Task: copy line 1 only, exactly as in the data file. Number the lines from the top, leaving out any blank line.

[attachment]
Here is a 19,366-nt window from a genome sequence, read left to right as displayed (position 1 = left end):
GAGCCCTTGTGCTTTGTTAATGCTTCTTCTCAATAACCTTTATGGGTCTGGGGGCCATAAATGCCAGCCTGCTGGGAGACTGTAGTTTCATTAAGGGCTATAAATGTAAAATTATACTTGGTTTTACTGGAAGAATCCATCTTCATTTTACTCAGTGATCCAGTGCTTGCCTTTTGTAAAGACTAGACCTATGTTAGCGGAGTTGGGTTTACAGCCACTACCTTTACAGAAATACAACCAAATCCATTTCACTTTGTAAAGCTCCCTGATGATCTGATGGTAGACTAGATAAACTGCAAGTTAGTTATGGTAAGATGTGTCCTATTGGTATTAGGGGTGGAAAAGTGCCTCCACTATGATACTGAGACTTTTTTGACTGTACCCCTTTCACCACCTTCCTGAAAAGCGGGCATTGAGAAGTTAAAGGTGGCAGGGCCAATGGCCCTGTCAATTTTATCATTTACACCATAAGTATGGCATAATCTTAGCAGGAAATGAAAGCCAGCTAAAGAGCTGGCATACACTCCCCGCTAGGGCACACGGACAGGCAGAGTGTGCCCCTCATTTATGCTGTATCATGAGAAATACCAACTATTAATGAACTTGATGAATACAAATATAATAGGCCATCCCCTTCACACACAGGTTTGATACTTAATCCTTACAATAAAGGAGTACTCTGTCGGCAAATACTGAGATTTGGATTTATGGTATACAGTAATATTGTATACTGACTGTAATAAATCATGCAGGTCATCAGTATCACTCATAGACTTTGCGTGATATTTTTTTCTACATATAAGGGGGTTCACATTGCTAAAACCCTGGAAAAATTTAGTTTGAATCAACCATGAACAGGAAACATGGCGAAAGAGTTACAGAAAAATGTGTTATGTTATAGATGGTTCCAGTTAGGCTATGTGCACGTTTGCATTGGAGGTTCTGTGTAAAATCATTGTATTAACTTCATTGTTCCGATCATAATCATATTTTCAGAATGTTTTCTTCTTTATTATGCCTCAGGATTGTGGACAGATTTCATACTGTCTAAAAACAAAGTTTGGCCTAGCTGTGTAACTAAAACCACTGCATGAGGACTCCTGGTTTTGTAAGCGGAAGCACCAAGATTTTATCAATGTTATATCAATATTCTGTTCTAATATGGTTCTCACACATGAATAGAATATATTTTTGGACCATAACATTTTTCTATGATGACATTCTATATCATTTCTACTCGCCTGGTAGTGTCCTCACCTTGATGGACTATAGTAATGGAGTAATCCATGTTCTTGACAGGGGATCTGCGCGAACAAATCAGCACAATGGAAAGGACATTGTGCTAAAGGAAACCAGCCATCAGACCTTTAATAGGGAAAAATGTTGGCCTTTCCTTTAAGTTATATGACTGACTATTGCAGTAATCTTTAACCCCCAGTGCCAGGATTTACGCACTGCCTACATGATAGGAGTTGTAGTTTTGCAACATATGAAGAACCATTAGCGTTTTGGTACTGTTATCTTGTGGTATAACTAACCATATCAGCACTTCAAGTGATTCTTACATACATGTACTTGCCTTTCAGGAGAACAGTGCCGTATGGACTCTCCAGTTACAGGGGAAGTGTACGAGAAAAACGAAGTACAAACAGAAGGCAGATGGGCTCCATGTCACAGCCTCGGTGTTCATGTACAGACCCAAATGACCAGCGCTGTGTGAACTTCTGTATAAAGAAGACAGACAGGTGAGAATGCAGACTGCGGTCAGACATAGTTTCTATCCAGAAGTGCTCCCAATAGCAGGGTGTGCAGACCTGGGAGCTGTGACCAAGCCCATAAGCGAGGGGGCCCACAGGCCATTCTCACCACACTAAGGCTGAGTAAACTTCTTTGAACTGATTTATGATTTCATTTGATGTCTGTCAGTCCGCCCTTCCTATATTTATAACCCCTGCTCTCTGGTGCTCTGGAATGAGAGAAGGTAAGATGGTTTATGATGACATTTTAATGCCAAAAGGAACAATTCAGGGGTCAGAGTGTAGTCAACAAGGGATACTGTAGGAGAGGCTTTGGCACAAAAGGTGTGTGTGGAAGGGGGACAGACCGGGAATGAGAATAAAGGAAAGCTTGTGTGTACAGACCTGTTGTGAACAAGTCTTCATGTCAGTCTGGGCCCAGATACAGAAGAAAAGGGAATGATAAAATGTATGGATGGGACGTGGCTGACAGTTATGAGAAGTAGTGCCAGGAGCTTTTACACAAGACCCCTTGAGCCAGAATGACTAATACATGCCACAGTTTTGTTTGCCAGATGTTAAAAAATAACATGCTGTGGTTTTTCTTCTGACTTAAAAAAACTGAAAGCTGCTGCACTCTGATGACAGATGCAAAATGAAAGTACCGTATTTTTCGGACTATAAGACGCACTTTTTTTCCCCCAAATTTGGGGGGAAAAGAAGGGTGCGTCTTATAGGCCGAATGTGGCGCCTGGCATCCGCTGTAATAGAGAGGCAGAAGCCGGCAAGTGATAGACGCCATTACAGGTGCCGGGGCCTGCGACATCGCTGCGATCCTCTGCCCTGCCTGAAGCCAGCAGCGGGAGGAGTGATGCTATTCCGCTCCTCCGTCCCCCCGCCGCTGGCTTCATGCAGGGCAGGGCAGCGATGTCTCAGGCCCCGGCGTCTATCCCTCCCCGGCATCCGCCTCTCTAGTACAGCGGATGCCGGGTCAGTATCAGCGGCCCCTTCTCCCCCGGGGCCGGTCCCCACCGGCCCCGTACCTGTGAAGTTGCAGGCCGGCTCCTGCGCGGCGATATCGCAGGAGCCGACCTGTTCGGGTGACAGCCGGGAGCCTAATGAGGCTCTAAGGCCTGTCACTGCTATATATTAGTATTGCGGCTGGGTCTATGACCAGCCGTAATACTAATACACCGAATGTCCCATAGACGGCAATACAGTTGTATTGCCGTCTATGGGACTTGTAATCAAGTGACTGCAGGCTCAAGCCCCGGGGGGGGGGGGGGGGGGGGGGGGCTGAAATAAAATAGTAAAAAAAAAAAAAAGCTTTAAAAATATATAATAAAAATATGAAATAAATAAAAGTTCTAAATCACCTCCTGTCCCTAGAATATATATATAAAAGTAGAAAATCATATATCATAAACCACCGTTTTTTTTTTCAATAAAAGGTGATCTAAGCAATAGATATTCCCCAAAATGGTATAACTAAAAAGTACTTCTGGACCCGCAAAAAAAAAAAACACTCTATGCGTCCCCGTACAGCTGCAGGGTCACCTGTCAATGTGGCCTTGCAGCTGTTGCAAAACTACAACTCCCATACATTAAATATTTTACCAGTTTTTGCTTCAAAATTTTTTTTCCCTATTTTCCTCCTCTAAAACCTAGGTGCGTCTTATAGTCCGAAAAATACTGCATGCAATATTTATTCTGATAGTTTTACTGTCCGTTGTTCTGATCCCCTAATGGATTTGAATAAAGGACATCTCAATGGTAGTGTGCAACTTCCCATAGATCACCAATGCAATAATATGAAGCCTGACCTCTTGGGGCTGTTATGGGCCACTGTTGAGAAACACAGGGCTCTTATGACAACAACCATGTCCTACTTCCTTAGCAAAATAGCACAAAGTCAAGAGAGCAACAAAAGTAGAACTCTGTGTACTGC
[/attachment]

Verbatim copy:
Here is a 19,366-nt window from a genome sequence, read left to right as displayed (position 1 = left end):